Diane, Duchess Tremontaine, went to the Crescent Chancellor’s annual Convocation for the Opening of the Council of Lords to do three things: to select a new lover, to seek out a new swordsman, and to show the ambassador from Chartil her shawl.
The nobles of the city had already begun to gather in the formal reception chamber of the Council Hall. The high-ceilinged room swirled with the colors of their flamboyant dress and jackdaw chatter as they exchanged greetings and gossip after a summer away from the city at their country estates.
Nicholas, Lord Galing, the elected Crescent Chancellor of the Council of Lords, stood on a dais at one end of the hall to greet the arrivals. Galing’s lady wife, Clara, had finally died of her lingering illness over the summer, and many took the opportunity to press his hand and murmur their condolences.
The Crescent Chancellor was flanked by his colleagues of the Inner Council: Lord Ranulph Lassiter, the Raven Chancellor, secretary to the Council; Gregory, Lord Davenant, who held the post of Dragon and oversaw finance, and the Dukes of Karleigh and Hartsholt, members by tradition of the Inner Council that presided over the whole. The chancellors were resplendent in their robes of office: sumptuous blue velvet, with the insignia of each one embroidered on the chest in gold thread: the Crescent, the Raven, the Dragon.
Only the Serpent Chancellor was not present; but everyone knew that Arlen always came late.
Behind Lord Galing, his latest lover, Lord Asper Lindley, stood smiling and nodding, looking for all the world, as Lord Nevilleson put it to his friends, like a debutante receiving guests at her first ball—“Which I suppose, in a way, is just what he is,” Nevilleson said acidly. “Heaven only knows what this Council season will be, without Lady Galing’s moderating influence.”
“Did Lady Galing have a moderating influence?” Lord Adrian Berowne asked. Like the other men who stood with him in the hall below the dais, he was an enthusiastic member of the Council of Lords, socializing as well as voting with his peers at every opportunity. “I thought her primary interests were music and throwing parties. I shall miss the one, but not the other.”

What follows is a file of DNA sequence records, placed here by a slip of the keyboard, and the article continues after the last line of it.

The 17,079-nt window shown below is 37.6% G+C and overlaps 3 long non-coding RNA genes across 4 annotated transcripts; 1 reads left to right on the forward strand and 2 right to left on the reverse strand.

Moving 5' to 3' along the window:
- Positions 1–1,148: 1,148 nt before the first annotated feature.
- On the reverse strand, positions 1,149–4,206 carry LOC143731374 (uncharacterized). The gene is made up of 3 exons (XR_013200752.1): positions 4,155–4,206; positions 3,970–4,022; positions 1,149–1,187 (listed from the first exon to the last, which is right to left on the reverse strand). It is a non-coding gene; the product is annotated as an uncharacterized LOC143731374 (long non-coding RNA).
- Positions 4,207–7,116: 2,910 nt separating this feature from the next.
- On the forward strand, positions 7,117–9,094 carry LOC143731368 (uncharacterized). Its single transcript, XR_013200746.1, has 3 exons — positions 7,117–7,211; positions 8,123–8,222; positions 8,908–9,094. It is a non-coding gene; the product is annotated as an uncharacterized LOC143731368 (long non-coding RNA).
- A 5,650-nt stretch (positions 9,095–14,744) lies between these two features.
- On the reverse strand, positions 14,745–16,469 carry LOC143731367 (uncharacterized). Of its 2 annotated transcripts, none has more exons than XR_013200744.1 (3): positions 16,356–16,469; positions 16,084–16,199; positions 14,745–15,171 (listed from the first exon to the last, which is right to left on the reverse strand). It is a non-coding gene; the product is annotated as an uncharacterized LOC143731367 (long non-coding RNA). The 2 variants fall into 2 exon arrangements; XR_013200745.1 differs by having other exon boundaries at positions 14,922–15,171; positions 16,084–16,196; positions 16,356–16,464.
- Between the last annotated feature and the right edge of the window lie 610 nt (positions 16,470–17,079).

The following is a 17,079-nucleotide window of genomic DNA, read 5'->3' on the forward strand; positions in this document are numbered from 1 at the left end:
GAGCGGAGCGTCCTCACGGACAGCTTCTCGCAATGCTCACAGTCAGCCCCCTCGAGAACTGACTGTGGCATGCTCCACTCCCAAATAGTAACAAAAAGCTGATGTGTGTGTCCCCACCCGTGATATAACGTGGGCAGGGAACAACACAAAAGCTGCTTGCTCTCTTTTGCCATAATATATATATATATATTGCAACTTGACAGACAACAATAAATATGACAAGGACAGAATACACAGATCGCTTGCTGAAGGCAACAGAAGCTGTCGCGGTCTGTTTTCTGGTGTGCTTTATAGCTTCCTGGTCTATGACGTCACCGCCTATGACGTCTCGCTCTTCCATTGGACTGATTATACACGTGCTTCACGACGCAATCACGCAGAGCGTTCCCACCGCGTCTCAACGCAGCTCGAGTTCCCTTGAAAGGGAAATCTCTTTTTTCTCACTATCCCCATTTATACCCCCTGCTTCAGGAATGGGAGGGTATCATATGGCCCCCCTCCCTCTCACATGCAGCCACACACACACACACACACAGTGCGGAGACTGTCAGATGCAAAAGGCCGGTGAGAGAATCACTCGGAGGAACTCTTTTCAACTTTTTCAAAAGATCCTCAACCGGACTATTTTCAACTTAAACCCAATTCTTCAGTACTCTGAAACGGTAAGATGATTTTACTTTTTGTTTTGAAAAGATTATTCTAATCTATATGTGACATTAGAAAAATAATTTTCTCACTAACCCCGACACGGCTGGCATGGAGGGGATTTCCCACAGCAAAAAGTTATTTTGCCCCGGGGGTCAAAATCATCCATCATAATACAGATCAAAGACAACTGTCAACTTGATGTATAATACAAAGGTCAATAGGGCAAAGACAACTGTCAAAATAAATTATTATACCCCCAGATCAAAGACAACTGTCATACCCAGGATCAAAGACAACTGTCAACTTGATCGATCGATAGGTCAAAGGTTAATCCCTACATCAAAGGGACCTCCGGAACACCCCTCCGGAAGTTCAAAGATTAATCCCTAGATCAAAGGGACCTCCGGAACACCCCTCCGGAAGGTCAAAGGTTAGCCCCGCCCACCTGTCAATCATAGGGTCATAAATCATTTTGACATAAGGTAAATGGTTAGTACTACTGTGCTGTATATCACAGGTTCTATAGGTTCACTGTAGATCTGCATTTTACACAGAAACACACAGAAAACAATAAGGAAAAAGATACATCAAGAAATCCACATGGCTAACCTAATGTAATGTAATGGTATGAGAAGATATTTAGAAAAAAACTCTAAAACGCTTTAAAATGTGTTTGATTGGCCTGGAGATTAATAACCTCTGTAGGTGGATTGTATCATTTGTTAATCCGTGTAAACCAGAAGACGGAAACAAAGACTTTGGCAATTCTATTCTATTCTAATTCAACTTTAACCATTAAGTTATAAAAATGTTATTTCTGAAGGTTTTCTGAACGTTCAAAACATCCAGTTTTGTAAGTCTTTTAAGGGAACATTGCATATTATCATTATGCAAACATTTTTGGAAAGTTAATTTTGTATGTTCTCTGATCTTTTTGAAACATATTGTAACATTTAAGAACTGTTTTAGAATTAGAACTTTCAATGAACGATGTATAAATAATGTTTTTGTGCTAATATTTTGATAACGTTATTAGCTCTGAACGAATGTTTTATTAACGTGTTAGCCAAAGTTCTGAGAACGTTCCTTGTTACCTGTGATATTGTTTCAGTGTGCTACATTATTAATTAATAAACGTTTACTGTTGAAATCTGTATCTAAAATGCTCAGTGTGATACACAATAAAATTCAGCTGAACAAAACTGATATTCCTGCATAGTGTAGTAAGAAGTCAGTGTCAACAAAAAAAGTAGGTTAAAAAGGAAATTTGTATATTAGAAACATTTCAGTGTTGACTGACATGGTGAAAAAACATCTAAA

“Her chocolate was always excellent,” Nevilleson conceded. “But my point is that, however Galing felt about poor Clara, he always knew that she was watching him. As did dear Lindley. With that restraint lifted—”
“Surely Galing will marry again.”
“Heavens, why?” Lord Martin Condell drawled, licking his lips like a cat after cream. “I can assure you, Asper Lindley is enough to keep any man busy.”
Nevilleson raised carefully groomed eyebrows, and Condell took a sudden interest in his fingernails. “Nonetheless, Nicholas Galing will be wanting an heir. Otherwise, it all goes to the nephew, young Vernay.” Nevilleson twirled a tassel on his tight-fitting brocade jacket. “I think we shall see dear old Nicholas out on the Young Ladies’ Racetrack this season, looking for a winner among the second-years.”
“Not the first-years?”
“If Galing ever knew what to do with a sixteen-year-old girl, he has long forgotten.”
“Hmmm,” said Berowne. “Why not a widow, then? Young, proven fertile, and with a bit of property?”
Condell said boldly, “Why not a duchess?”
Nevilleson turned his head carefully to one side and the other, making sure the lady in question was nowhere near. “Diane de Tremontaine? The most exquisite creature ever to grace a chamber? What would Galing do with so much verve and style?”
“But more to the point, Condell, unless your information is more current than ours, Diane is not a widow. The duke her husband is still alive, after all.”
Condell shook his head. “Poor William. I suppose he is, in a manner of speaking.”
A somber mood took over the small cluster. “He was a beautiful man,” Berowne said wistfully. “One of the stainless ones: devoted to his wife, for one thing, and then, I gather, to his books.”
“Maybe that’s what drove him mad. Books are all very well and good when you’re young—history, and all”—Condell indicated the frieze on the wall above his head, depicting the triumph of the noble Councilors over the corrupt ancient monarchy—“but after that, one must have better things to do.”
“One must indeed.” Lord Martin’s wife bore down upon the group like a stiff breeze, and like leaves on the wind they scattered before her. Her piquant little face turned up to her husband’s. “You know, Martin, as this is the first time you have brought me to the Convocation, I have a great desire to see all the famous friezes. I understand they were painted by Bellerocque . . .”
She slipped her arm into her husband’s, and he gave a wink and a shrug to his old friends before dutifully escorting her on a tour of the chamber’s historical friezes that rehearsed the land’s glories, making it perfectly clear that everything they depicted, from the royal marriage uniting the North and South kingdoms to the overthrowing of...